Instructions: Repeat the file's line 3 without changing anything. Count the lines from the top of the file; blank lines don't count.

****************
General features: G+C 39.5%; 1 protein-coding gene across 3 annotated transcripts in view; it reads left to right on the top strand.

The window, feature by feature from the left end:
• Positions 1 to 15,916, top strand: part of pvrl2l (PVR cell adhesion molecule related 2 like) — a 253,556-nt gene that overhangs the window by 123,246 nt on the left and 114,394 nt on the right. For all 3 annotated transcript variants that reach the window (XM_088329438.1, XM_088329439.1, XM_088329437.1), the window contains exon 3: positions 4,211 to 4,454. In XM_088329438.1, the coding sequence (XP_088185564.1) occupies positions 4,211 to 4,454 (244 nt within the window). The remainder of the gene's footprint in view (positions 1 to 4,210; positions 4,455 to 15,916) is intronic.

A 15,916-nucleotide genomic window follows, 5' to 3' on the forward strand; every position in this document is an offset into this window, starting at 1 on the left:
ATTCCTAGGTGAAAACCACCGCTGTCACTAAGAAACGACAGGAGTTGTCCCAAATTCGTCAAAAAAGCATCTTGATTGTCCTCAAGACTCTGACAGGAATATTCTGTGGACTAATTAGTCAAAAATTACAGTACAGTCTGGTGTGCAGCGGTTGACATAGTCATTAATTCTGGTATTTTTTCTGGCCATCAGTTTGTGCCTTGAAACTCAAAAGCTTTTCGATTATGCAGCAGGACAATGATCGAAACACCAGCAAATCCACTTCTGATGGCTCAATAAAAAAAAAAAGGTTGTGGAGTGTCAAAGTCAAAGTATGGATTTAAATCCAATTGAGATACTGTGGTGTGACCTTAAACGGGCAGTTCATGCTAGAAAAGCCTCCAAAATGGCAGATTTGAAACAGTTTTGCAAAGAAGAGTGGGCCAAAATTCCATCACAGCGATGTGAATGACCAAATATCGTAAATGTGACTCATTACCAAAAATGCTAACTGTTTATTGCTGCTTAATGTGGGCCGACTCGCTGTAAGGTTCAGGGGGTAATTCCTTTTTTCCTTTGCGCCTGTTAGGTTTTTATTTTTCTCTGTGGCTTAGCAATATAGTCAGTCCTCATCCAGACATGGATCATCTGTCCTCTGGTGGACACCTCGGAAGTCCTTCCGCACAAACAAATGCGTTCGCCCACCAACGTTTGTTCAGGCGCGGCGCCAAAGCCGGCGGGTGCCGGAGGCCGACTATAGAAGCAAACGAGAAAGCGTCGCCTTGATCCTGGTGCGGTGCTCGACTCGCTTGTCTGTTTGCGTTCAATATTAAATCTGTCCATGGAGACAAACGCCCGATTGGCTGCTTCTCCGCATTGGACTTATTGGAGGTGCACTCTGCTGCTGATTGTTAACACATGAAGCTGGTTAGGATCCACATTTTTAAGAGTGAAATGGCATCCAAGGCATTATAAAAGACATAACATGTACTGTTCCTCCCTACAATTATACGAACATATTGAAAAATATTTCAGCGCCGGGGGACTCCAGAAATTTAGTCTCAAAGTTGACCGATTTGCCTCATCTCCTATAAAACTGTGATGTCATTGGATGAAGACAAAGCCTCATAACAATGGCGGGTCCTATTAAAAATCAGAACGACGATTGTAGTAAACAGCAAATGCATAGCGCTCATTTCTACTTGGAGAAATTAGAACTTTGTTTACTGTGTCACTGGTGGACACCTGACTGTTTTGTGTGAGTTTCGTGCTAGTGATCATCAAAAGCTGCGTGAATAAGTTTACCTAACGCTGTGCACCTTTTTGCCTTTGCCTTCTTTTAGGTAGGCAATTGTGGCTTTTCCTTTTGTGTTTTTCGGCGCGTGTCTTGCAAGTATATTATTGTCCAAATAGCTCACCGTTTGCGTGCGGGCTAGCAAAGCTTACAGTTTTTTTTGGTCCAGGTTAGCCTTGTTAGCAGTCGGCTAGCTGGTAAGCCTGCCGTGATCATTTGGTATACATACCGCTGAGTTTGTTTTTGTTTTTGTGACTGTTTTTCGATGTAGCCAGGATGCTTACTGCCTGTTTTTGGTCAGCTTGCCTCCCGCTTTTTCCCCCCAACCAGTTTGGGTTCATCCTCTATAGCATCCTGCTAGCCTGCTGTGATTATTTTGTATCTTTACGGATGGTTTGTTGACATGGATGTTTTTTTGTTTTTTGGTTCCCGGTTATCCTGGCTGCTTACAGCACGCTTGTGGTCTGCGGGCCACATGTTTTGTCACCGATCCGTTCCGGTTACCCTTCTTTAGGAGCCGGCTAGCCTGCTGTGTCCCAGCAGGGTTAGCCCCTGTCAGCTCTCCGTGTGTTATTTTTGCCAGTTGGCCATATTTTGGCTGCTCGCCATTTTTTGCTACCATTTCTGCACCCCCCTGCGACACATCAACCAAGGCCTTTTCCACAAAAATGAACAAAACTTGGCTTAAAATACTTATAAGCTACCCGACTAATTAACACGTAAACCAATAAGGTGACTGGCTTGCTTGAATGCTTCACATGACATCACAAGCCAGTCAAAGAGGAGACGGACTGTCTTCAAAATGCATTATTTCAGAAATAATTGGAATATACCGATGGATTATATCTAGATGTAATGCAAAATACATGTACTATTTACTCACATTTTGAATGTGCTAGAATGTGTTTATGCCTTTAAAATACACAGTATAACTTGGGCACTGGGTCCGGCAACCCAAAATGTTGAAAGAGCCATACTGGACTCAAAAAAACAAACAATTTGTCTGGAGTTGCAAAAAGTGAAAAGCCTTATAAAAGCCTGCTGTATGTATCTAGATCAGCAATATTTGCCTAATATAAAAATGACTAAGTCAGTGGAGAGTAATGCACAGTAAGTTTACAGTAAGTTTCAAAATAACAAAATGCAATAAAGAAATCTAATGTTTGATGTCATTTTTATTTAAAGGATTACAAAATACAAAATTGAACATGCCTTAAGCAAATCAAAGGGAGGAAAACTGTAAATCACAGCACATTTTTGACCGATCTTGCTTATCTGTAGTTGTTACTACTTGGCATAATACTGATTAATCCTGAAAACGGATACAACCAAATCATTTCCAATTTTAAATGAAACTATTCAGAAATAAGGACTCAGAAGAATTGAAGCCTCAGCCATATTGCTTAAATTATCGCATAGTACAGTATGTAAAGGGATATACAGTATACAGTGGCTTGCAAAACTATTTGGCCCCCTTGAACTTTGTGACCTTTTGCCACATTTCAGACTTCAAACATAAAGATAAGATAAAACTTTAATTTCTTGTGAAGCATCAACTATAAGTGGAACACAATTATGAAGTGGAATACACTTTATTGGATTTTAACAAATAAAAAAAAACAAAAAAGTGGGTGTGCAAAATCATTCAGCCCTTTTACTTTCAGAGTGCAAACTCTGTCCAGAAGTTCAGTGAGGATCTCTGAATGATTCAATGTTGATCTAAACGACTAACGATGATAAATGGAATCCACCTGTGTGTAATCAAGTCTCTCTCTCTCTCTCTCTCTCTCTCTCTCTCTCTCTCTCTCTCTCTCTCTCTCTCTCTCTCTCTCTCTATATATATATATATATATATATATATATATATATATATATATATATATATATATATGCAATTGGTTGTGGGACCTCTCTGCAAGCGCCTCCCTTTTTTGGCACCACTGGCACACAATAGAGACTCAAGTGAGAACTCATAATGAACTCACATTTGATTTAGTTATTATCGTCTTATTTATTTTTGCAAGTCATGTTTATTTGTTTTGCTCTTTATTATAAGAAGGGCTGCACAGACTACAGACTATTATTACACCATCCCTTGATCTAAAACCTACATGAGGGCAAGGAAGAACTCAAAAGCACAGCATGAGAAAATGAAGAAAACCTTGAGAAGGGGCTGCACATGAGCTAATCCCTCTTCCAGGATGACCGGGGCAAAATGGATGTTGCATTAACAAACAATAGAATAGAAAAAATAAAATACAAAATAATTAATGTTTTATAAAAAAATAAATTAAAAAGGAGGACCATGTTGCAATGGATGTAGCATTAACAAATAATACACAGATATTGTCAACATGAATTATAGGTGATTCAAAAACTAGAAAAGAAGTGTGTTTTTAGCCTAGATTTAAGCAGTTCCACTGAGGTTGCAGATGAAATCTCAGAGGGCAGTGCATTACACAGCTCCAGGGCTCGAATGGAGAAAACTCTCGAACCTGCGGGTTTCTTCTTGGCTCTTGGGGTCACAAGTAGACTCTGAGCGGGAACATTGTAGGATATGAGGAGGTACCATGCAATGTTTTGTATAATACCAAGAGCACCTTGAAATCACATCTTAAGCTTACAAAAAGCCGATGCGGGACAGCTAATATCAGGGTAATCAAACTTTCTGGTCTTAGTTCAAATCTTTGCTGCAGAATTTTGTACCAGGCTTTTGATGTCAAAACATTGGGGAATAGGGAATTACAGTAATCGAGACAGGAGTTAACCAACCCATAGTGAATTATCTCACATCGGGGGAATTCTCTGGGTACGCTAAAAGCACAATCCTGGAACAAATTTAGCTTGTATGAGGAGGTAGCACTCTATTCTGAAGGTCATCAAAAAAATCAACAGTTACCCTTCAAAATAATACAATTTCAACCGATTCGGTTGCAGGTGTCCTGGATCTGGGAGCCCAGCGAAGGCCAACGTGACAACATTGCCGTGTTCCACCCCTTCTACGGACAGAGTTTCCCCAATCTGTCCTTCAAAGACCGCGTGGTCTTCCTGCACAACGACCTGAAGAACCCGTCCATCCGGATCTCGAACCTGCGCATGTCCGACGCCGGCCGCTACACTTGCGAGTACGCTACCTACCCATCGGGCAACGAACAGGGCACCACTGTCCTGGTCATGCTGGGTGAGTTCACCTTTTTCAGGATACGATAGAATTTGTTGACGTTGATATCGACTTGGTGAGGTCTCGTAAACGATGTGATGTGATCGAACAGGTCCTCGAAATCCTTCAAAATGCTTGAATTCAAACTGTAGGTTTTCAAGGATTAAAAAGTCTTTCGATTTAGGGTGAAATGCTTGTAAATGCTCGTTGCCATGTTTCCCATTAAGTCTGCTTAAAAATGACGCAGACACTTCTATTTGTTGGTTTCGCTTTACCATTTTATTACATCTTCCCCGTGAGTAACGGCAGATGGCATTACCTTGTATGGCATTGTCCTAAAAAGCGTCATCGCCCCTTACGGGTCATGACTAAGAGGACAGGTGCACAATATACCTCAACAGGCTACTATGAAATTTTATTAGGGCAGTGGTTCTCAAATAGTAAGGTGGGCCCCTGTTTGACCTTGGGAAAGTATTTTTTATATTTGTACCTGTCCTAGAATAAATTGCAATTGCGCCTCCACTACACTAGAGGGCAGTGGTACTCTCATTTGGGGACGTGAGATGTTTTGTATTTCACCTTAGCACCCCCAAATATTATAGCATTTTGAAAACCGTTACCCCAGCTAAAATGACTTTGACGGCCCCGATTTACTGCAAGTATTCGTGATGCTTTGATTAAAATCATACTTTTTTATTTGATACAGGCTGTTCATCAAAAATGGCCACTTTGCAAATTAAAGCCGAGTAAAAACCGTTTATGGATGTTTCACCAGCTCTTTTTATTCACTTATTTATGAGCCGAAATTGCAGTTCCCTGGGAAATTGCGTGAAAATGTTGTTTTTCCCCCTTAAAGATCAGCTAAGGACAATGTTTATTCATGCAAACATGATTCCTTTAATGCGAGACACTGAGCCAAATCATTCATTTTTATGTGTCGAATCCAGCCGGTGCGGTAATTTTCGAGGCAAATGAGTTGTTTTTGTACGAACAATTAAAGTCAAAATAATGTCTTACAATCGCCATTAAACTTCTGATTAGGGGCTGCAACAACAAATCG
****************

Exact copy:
• Positions 1 to 15,916, top strand: part of pvrl2l (PVR cell adhesion molecule related 2 like) — a 253,556-nt gene that overhangs the window by 123,246 nt on the left and 114,394 nt on the right. For all 3 annotated transcript variants that reach the window (XM_088329438.1, XM_088329439.1, XM_088329437.1), the window contains exon 3: positions 4,211 to 4,454. In XM_088329438.1, the coding sequence (XP_088185564.1) occupies positions 4,211 to 4,454 (244 nt within the window). The remainder of the gene's footprint in view (positions 1 to 4,210; positions 4,455 to 15,916) is intronic.